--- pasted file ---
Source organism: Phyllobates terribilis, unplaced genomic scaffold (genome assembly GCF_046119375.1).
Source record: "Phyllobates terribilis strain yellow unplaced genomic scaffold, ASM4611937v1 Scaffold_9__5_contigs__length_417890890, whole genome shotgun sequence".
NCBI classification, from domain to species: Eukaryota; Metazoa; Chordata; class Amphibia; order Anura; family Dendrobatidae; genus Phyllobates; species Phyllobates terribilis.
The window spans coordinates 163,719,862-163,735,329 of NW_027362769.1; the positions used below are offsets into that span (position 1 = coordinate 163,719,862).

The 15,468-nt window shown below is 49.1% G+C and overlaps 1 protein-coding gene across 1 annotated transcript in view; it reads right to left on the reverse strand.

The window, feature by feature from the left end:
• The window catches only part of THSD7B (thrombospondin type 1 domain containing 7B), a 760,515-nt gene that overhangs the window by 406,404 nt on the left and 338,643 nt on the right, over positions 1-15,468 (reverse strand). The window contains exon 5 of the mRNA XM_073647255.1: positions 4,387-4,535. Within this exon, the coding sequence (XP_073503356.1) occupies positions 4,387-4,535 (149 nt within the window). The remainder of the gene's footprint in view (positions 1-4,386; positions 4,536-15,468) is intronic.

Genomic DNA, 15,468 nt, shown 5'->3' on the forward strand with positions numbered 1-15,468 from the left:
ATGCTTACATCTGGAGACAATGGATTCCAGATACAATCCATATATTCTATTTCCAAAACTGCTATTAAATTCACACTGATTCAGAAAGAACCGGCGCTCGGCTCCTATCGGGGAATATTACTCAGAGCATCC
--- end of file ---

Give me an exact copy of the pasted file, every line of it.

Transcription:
Source organism: Phyllobates terribilis, unplaced genomic scaffold (genome assembly GCF_046119375.1).
Source record: "Phyllobates terribilis strain yellow unplaced genomic scaffold, ASM4611937v1 Scaffold_9__5_contigs__length_417890890, whole genome shotgun sequence".
NCBI classification, from domain to species: Eukaryota; Metazoa; Chordata; class Amphibia; order Anura; family Dendrobatidae; genus Phyllobates; species Phyllobates terribilis.
The window spans coordinates 163,719,862-163,735,329 of NW_027362769.1; the positions used below are offsets into that span (position 1 = coordinate 163,719,862).

The 15,468-nt window shown below is 49.1% G+C and overlaps 1 protein-coding gene across 1 annotated transcript in view; it reads right to left on the reverse strand.

The window, feature by feature from the left end:
• The window catches only part of THSD7B (thrombospondin type 1 domain containing 7B), a 760,515-nt gene that overhangs the window by 406,404 nt on the left and 338,643 nt on the right, over positions 1-15,468 (reverse strand). The window contains exon 5 of the mRNA XM_073647255.1: positions 4,387-4,535. Within this exon, the coding sequence (XP_073503356.1) occupies positions 4,387-4,535 (149 nt within the window). The remainder of the gene's footprint in view (positions 1-4,386; positions 4,536-15,468) is intronic.

Genomic DNA, 15,468 nt, shown 5'->3' on the forward strand with positions numbered 1-15,468 from the left:
ATGCTTACATCTGGAGACAATGGATTCCAGATACAATCCATATATTCTATTTCCAAAACTGCTATTAAATTCACACTGATTCAGAAAGAACCGGCGCTCGGCTCCTATCGGGGAATATTACTCAGAGCATCC